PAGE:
A symphonic song cycle can either refer to a symphony composed of separate movements played consecutively or to a set of symphonic works linked by theme, common composer, or common conductor. A symphonic cycle should not be confused with the closely related song cycle.
Symphonic cycle as a whole symphonic work
A symphony is essentially cyclic in nature, typically containing four interconnected movements as part of a larger work. At first the movements of a symphony were meant to be distributed among other works -- arias, overtures, concertos -- in extended evening social events at which music served a background or occasionally center role. The movements were meant to be connected and identified as part of the symphonic cycle through recall and quotation of earlier movements, and the finale movement meant to be seen as a destination and recap. It was not until Beethoven that a symphonic cycle came to be seen as a work needing isolated, consecutive play of the constituent movements. 
Symphonic cycle as a set of works
A symphonic cycle may also refer to a set of symphonies linked through a common composer or conductor. For example, the symphonic repertoire of Ludwig van Beethoven, consisting of his nine numbered symphonies, may be wholly referred to as the Beethoven symphonic cycle. Another conception of the symphonic cycle is that of a set of composer's works as performed and recorded on audio/visual media by a common conductor. This practice came into existence with the establishment of audio record companies in the 1920s.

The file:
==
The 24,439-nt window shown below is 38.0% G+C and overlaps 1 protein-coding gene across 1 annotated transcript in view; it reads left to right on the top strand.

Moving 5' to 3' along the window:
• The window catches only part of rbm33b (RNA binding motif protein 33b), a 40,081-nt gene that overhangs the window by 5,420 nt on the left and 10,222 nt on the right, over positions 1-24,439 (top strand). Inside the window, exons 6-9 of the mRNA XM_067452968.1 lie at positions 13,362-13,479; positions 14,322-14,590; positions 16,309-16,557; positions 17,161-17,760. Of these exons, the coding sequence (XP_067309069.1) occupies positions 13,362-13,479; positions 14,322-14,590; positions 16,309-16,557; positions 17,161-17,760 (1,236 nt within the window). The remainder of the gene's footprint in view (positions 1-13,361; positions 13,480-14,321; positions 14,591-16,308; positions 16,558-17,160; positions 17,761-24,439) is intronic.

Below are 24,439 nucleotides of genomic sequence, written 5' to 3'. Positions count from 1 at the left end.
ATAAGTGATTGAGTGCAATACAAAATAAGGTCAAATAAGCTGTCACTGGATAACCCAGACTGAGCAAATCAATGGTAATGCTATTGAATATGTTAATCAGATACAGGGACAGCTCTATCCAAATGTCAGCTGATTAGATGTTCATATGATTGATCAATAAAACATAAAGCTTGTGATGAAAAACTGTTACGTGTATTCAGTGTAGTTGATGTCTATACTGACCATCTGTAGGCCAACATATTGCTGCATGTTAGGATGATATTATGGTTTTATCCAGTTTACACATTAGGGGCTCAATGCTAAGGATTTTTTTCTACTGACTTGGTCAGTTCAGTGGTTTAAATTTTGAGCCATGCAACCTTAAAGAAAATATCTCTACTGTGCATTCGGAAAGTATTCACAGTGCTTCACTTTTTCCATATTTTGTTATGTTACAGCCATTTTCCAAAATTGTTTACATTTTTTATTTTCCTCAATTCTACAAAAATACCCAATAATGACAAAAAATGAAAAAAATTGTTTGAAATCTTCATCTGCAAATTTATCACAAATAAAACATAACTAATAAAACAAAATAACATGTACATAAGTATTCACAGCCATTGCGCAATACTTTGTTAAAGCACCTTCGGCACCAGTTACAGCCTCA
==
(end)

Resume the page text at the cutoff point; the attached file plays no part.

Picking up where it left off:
A symphonic cycle of particular note is that of Leonard Bernstein's first attempt at providing recordings for the complete symphonic works of Gustav Mahler. The Bernstein–Mahler cycle became an advertising mechanism by which Bernstein championed the revival and critical acceptance of Mahler's music during the 1960s and '70s. Symphonic cycles of various composers are now recorded and sold in this sort of fashion featuring complete sets rendered by a common conductor or performing group.